Problematic Issues of Art
Cod: 51152
Department: DH
Scientific area: Artistic Studies
Total working hours: 156
Total contact time: 15

This curricular unit seeks to establish a panoramic view of the evolution of concepts in the field of aesthetics since classical antiquity and to enable students to assess the value of such concepts in the definition of art. Students are also expected to acquire a critical view of the general tendencies at the heart of the current post-modern debates, insofar as artistic production is concerned, as well as of the complex relationship between art, society, ideology and values, as applied both to previous epochs and our own. In so doing, it is the ultimate aim of this unit to help students develop a capacity for pertinent cultural judgement, particularly within the context of the so-called “crisis of the humanities”.

Philosophy of Art
Literary Theory

The students enrolled in this course unit will become familiar with the most general and persistent problems in the study and definition of art from classical antiquity to the present day, including problems and concepts specifically related to the emergence of the aesthetic as a distinct field of inquiry to the individual tendencies of specific arts. The competences students will be expected to develop during the course of the semester are the following:
• The capacity to define, contextualize and apply aesthetic concepts from diverse historical periods, ranging from classical antiquity to the present day;
• The capacity to mobilize diverse cultural, intellectual and artistic references in the construction of an individual critical discourse centred on aesthetic issues and debates;
• The capacity to identify the major lines of cultural and artistic evolution that characterize the topic under consideration, with reference to the works, authors and events that most contributed to its formation.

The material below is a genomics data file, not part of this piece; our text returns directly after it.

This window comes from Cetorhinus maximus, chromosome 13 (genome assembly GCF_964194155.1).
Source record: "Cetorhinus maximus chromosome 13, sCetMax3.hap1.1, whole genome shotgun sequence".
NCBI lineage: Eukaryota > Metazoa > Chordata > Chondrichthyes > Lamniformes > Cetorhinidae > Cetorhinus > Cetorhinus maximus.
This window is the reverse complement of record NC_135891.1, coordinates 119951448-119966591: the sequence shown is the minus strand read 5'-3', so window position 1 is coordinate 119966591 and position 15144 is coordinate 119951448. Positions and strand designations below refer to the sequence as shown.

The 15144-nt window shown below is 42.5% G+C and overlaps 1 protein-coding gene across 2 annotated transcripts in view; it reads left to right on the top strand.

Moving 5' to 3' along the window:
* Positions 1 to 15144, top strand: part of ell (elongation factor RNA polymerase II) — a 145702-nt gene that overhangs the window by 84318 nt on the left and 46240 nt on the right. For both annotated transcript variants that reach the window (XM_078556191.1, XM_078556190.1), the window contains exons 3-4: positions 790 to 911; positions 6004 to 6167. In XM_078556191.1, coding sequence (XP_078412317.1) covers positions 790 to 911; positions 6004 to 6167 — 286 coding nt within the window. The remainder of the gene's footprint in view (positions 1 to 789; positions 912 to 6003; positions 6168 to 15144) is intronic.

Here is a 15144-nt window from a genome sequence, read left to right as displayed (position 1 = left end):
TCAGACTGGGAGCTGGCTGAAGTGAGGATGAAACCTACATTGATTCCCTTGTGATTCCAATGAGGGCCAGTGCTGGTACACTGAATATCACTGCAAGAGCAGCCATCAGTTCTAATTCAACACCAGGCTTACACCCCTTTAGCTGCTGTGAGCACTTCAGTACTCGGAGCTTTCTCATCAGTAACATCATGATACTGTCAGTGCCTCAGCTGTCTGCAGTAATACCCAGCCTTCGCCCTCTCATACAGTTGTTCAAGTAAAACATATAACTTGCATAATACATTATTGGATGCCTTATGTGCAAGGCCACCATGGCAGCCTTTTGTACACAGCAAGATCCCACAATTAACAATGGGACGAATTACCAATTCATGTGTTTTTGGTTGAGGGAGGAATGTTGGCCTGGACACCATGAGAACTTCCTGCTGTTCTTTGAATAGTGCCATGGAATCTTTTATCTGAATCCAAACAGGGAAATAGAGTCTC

The general thematic lines of this unit will take shape through the detailed study of the following authors, movements and topics:
1. Aesthetics: between languages and objects
2. Art and pleasure
3. Art and beauty
4. Art and emotion
5. Art and understanding
6. Singular aesthetics? Music, cinema, literature, architecture
7. The performing arts
8. Still art? Reflections on modern art
9. Art and nature
10. Theories and definitions

GRAHAM, Gordon, Filosofia das Artes. Lisboa, Ed. 70, 2001.
TOWNSEND, Dabney, Introdução à Estética: História, Correntes, Teorias. Lisboa, Ed. 70, 2002.

ADORNO, Theodor W., Teoria Estética. Lisboa, Ed. 70, 2011.
ANDERSON, Perry. As Origens da Pós-Modernidade. Lisboa, Ed. 70, 2005.
ARISTÓTELES, Poética. 5ª Edição. Lisboa, Imprensa Nacional – Casa da Moeda, 1998.
CARCHIA, Gianni e Paolo D’Angelo. Dicionário de Estética. Lisboa, Ed. 70, 2009.
CROCE, Benedetto, Breviário de Estética. Lisboa, Ed. 70, 2008.
ECO, Umberto, A Definição da Arte. Lisboa, Ed. 70, 1995.
GOMBRICH, E.H., A História da Arte. Rio de Janeiro, Editora Guanabara, 1978.
HEIDEGGER, Martin. A Origem da Obra de Arte. Lisboa, Ed. 70, 2010.
ORTEGA Y GASSET, José, A Desumanização da Arte. Lisboa, Nova Veja, 2008.
PLATÃO, A República. 6ª Edição. Lisboa, Fundação Calouste Gulbenkian, 1990.


Continuous assessment is privileged: 2 or 3 digital written documents (e-folios) during the semester (40%) and a presence-based final exam (p-folio) in the end of the semester (60%). In due time, students can alternatively choose to perform one final presence-based exam (100%).